Advertisement

FACTORS INFLUENCING PRE-SERVICE SCIENCE TEACHERS’ IMAGINATION AT THE MICROSCOPIC LEVEL IN CHEMISTRY

  • Sulaiman M. Al-BalushiEmail author
Article

Abstract

This study explores the mental images at the microscopic level of matter created by 22 preservice science teachers in Oman. Participants were encouraged during a guided imagery session to construct mental images for a scenario written about the explanation of the reaction of sodium in water. They were then asked to describe what they envisioned in their own imagination. Participants had images that were based on textbook illustrations, modeling kits, a solar-system model, physical properties, and humanized animations. 3D mental images represented 33.36% of participants’ mental images at the microscopic level, while images in 2D format formed 39.15% of the overall created mental images. Several factors shaped the participants’ mental images, such as their imaginative ability, attention mode, and the nature of their old images stored in their long-term memory. Most of the participants experienced image transformation from one form to another as they were progressing in the GI session. This unstable reliance on different models might indicate unorganized conceptual networks in learners’ LTM: a feature that characterizes novices’ mental networking. On the contrary, past research has revealed that experts have more organized and sophisticated conceptual networking. This study argued that participants lacked the homogeneous and reliable mental model of the atom that is required to carry out advanced cognitive processes for mental exploration of chemical phenomena. The absence of this mental model might explain the overwhelming finding in literature that many learners fail to explain and predict chemical phenomena.

Key words

chemistry teaching guided imagery imagination mental images particulate level of matter science education 

Preview

Unable to display preview. Download preview PDF.

Unable to display preview. Download preview PDF.

REFERENCES

  1. Apollonia, S. T., Chales, E. S., & Boyd, G. M. (2004). Acquisition of complex systemic thinking: Mental models of evolution. Educational Research and Evaluation, 10(4–6), 499–521.CrossRefGoogle Scholar
  2. Black, A. A. (2005). Spatial ability and earth science conceptual understanding. Journal of Geosciences Education, 53(4), 402–414.Google Scholar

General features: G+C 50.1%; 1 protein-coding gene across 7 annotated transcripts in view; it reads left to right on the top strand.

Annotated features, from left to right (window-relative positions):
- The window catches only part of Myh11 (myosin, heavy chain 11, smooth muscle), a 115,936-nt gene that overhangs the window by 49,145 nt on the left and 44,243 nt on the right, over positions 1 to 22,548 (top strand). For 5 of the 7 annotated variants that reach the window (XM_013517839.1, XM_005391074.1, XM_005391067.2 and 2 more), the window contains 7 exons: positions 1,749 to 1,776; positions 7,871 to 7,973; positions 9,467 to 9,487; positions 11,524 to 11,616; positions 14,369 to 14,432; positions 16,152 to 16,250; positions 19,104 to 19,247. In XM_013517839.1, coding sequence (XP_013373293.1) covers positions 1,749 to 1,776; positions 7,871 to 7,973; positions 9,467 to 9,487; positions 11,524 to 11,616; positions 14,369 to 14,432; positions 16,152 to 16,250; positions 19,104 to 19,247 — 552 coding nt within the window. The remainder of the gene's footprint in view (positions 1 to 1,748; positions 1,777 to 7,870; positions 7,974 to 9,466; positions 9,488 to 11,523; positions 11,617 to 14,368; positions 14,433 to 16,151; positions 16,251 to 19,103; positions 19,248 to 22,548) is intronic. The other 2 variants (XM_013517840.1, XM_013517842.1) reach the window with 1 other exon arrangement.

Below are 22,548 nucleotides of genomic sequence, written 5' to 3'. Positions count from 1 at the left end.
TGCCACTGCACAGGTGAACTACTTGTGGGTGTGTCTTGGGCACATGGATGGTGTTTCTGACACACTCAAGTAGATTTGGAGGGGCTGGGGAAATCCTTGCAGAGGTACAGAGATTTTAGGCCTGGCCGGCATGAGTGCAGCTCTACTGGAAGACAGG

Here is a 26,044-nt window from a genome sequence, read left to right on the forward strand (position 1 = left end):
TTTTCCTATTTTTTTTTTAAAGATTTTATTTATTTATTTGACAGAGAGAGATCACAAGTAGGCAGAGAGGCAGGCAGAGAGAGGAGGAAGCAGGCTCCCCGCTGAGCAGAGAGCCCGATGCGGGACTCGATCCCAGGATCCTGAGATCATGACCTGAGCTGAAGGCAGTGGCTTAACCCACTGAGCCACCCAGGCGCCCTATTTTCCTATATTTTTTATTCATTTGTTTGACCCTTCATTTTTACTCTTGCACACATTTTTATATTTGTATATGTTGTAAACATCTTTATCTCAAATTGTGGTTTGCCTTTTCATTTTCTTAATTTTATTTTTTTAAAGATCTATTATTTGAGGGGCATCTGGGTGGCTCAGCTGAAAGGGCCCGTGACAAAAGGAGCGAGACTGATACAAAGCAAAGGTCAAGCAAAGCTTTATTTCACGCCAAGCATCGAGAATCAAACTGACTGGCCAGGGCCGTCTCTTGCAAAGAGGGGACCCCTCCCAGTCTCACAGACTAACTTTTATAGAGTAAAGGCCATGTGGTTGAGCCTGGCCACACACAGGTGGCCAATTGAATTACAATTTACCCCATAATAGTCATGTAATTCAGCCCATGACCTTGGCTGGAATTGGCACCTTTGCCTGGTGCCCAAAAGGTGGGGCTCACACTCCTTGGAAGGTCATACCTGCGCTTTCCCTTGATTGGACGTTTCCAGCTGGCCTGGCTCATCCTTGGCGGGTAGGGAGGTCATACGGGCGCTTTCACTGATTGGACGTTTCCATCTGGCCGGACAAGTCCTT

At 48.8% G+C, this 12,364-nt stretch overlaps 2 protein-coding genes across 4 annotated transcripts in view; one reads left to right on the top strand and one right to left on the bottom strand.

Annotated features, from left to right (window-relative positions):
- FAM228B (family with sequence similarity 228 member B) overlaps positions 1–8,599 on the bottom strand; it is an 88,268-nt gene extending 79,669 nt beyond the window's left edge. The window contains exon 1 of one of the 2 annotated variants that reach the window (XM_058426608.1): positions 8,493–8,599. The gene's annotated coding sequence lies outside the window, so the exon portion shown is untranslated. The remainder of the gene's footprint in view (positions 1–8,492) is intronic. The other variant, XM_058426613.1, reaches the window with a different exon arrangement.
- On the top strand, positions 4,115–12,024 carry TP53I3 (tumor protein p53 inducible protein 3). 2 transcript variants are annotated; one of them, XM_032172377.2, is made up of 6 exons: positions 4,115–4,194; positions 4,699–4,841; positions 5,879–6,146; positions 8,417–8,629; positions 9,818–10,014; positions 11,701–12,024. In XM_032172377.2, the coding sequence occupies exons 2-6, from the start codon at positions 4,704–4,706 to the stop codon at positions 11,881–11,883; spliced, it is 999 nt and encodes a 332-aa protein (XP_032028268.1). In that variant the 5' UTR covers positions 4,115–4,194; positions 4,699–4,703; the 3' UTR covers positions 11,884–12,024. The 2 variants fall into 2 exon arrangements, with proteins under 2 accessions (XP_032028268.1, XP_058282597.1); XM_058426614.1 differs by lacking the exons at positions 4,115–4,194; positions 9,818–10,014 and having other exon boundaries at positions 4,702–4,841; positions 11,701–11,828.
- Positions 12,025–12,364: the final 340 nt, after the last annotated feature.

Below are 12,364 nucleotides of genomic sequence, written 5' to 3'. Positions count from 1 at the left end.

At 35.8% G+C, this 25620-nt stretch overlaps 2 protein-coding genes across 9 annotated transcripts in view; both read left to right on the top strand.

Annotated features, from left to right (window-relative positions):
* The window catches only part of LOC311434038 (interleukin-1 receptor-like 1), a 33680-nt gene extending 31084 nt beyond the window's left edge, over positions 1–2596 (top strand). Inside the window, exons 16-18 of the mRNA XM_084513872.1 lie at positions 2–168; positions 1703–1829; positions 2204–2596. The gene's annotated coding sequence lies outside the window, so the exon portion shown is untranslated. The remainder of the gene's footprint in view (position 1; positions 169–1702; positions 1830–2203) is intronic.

3. Bowen, C. W. (1994). Think-aloud methods in chemistry education: Understanding student thinking. Journal of Chemical Education, 71(3), 184–190.Google Scholar
  4. Coleman, S. L., & Gotch, A. J. (1998). Spatial perception skills of chemistry students. Journal of Chemical Education, 75(2), 206–209.CrossRefGoogle Scholar
  5. Connolly, B. A. (1994). An experiment in mnemonics imagery in adult basic education science instruction. Retrieved October 7, 2008, from ProQuest Database, (AAT MM95855).Google Scholar
  6. Czolpinski, A., & Babul, A. (2005). The art of physics: Visualizing the universe, seeing the unseen. Pi in the Sky, 9, 4–8 December.Google Scholar
  7. Day, R. (2004). Visual cognition in understanding biology labs; can it be connected to conceptual change? A paper presented at the National Association of Research in Science Teaching Conference, Vancouver, Canada.Google Scholar
  8. Dori, Y. J., & Hameiri, M. (2003). Multidimensional analysis system for quantitative chemistry problems: Symbol, macro, micro, and process aspects. Journal of Research in Science Teaching, 40(3), 276–302.CrossRefGoogle Scholar
  9. Gabel, D. L., Sherwood, R., & Enochs, L. (1984). Problem-solving skills of high school chemistry students. Journal of Research in Science Teaching, 21(2), 221–233.CrossRefGoogle Scholar
  10. Gooding, D. C. (2004). Envisioning explanations- the art in science. Interdisciplinary Science Reviews, 29(3), 279–294.CrossRefGoogle Scholar
  11. Hadzigeorgiou, Y., & Stefanich, G. (2000). Imagination in science education. Contemporary Education, 71(4), 23–29.Google Scholar
  12. Harrison, A. G., & Treagust, D. F. (1996). Secondary students’ mental models of atoms and molecules: Implications for teaching chemistry. Science Education, 80(5), 509–534.CrossRefGoogle Scholar
  13. Hegarty, M. (2004). Mechanical reasoning by mental simulation. TRENDS in Cognitive Sciences, 8(6), 280–285.CrossRefGoogle Scholar
  14. Hmelo-Silver, C. E., & Pfeffer, M. G. (2004). Comparing expert and novice understanding of a complex system from the perspective of structures, behaviors, and functions. Cognitive Science, 28(2004), 127–138.CrossRefGoogle Scholar